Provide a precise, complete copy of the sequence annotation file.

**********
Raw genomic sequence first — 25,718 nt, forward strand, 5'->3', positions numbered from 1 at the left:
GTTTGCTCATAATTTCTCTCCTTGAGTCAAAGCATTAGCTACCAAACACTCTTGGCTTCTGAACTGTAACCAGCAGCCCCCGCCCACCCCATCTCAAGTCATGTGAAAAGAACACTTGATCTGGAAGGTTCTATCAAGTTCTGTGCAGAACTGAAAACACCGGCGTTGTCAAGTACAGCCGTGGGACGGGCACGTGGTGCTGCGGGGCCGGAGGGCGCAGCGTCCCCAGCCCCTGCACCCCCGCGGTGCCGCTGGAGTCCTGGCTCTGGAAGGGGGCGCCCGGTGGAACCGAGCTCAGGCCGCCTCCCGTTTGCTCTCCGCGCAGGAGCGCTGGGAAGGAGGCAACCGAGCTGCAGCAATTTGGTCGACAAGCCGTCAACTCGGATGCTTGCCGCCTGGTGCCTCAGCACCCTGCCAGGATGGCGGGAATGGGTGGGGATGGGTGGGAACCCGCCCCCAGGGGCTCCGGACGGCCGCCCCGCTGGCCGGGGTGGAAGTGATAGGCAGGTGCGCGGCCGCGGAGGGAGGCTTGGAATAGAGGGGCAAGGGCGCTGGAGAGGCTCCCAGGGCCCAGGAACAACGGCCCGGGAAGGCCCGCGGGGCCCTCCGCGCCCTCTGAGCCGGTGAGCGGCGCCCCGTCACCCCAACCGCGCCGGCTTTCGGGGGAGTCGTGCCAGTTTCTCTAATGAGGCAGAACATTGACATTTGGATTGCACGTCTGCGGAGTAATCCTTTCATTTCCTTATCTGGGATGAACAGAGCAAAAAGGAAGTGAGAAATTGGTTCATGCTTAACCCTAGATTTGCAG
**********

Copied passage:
Raw genomic sequence first — 25,718 nt, forward strand, 5'->3', positions numbered from 1 at the left:
GTTTGCTCATAATTTCTCTCCTTGAGTCAAAGCATTAGCTACCAAACACTCTTGGCTTCTGAACTGTAACCAGCAGCCCCCGCCCACCCCATCTCAAGTCATGTGAAAAGAACACTTGATCTGGAAGGTTCTATCAAGTTCTGTGCAGAACTGAAAACACCGGCGTTGTCAAGTACAGCCGTGGGACGGGCACGTGGTGCTGCGGGGCCGGAGGGCGCAGCGTCCCCAGCCCCTGCACCCCCGCGGTGCCGCTGGAGTCCTGGCTCTGGAAGGGGGCGCCCGGTGGAACCGAGCTCAGGCCGCCTCCCGTTTGCTCTCCGCGCAGGAGCGCTGGGAAGGAGGCAACCGAGCTGCAGCAATTTGGTCGACAAGCCGTCAACTCGGATGCTTGCCGCCTGGTGCCTCAGCACCCTGCCAGGATGGCGGGAATGGGTGGGGATGGGTGGGAACCCGCCCCCAGGGGCTCCGGACGGCCGCCCCGCTGGCCGGGGTGGAAGTGATAGGCAGGTGCGCGGCCGCGGAGGGAGGCTTGGAATAGAGGGGCAAGGGCGCTGGAGAGGCTCCCAGGGCCCAGGAACAACGGCCCGGGAAGGCCCGCGGGGCCCTCCGCGCCCTCTGAGCCGGTGAGCGGCGCCCCGTCACCCCAACCGCGCCGGCTTTCGGGGGAGTCGTGCCAGTTTCTCTAATGAGGCAGAACATTGACATTTGGATTGCACGTCTGCGGAGTAATCCTTTCATTTCCTTATCTGGGATGAACAGAGCAAAAAGGAAGTGAGAAATTGGTTCATGCTTAACCCTAGATTTGCAG